The alternatives? Desal plants are not just costly but a furfy simply because greed is not solvable by technology we need to reduce consumption in all fields before we are ourselves consumed. Desal plants produce a massive amount of salt which if dumped in the sea will destroy the sea floor as happened in SA.
    So we are left with the humble rainwater tanks which if managed efficiently could cater for years to come.
    How about trying it out right now and monitor the impact on the water supply? It will be very clear over a period of a few years how well this work. I for one would enjoy unfloridated water. And also let’s be responsible for our Sh** flush wisely.

  5. Emily Stewart says:

    You can rightfully take your hat off to Jules Petroff. He and his family are on the edge of despair and need to swear and yell “damn” when the combined shires of Byron, Ballina, Lismore and Richmond Valley.want to dam the Dunoon Valley next to his home and bring the dirty, polluted and corrupted city to where he lives.

  6. RONALD PRIESTLEY says:

    With all the debt that has been incurred with Corona Virus I can’t see funding for a new dam appearing for a long time. This is particularly because we have only had one year of real water crisis ( last year) so the need is not there..Rossco’s right STOP THE GROWTH. STOP THE POPULATION EXPLOSION.and STABILIZE A SUSTAINABLE NON DESTRUCTIVE ECONOMY AND SAVE THE PLANET is the only way to go.

  7. Luis Feliu says:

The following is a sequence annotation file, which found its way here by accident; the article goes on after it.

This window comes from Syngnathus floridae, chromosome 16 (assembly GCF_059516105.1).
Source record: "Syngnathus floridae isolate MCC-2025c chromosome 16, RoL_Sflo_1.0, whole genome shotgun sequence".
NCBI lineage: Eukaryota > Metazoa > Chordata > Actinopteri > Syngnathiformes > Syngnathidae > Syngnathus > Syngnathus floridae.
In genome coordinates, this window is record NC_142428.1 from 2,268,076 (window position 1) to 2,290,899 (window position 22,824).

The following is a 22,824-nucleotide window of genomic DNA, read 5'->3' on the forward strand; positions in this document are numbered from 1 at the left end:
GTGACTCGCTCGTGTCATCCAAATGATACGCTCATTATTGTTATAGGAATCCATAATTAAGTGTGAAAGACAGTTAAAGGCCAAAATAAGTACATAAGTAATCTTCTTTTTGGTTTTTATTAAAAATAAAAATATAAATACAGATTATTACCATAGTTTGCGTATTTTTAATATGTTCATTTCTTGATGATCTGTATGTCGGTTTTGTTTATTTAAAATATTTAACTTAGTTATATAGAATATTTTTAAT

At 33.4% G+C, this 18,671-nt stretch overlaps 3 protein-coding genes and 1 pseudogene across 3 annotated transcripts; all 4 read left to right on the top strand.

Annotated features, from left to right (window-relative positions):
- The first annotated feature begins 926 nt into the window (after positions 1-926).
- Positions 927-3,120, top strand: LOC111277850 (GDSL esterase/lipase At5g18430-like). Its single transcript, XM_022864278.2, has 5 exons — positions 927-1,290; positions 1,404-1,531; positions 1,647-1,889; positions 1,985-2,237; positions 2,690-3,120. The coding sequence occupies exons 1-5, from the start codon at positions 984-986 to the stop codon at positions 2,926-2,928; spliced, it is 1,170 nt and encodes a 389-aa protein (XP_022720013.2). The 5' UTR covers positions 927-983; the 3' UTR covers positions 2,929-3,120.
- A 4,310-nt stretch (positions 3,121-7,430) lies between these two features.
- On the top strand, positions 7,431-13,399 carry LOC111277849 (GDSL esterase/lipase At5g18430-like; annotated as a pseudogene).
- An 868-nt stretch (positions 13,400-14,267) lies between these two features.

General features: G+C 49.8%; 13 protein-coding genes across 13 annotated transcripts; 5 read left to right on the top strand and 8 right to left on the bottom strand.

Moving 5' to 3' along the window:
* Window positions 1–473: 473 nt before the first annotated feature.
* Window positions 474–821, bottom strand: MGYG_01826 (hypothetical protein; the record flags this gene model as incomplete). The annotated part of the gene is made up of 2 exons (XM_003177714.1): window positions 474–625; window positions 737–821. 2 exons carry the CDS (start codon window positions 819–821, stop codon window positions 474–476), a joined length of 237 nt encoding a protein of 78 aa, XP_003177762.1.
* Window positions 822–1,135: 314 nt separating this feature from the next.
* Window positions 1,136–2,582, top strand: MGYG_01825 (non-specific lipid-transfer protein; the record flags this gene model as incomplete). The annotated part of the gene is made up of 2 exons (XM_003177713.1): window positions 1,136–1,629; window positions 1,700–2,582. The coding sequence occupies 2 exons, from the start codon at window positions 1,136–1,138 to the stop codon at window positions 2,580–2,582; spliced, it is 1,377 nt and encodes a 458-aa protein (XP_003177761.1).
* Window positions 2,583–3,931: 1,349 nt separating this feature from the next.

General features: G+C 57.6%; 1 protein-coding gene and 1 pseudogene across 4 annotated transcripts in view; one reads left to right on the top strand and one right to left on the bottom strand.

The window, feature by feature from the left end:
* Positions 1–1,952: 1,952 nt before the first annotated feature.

A very informative story, thank you for getting it out, this should be posted all over social media and people will soon respond. Shame on the Rous Water councillors (especially the Greens ‘Quisling’, Simon Richardson) who voted for this option ahead of any demand management (reuse stupid!). WAKE UP! Most households on the Far North Coast flush their toilets with good drinking water FFS! This practice should be stopped as a first priority. As a Dunoon local my heart goes out to the Petroffs, being directly affected. I will fight this with them and no doubt hundreds of locals tooth and nail… only this afternoon, reports of Sydney dams overflowing (https://www.smh.com.au/environment/weather/sydney-s-dams-start-to-spill-after-a-saturating-six-months-20200811-p55koo.html) due to the recent downpour should put this into perspective, as we know saturation will no doubt happen here often, the dam area being in one of the wettest parts of the state. But we must speak out or ignorance will rule… I was saddened to hear our local shopkeeper tell me cockily that ‘you can never do without more water’ when I raised my concerns (she was happy to read about the dam plan at Dunoon on the Byron Echo’s front page). I’m sure she thinks they’ll make much more money from all those tradies dropping in for beer and smokes etc during dam construction. I now drive further to The Channon or Modanville for any urgent after hours groceries, so sadly the community may be divided by this.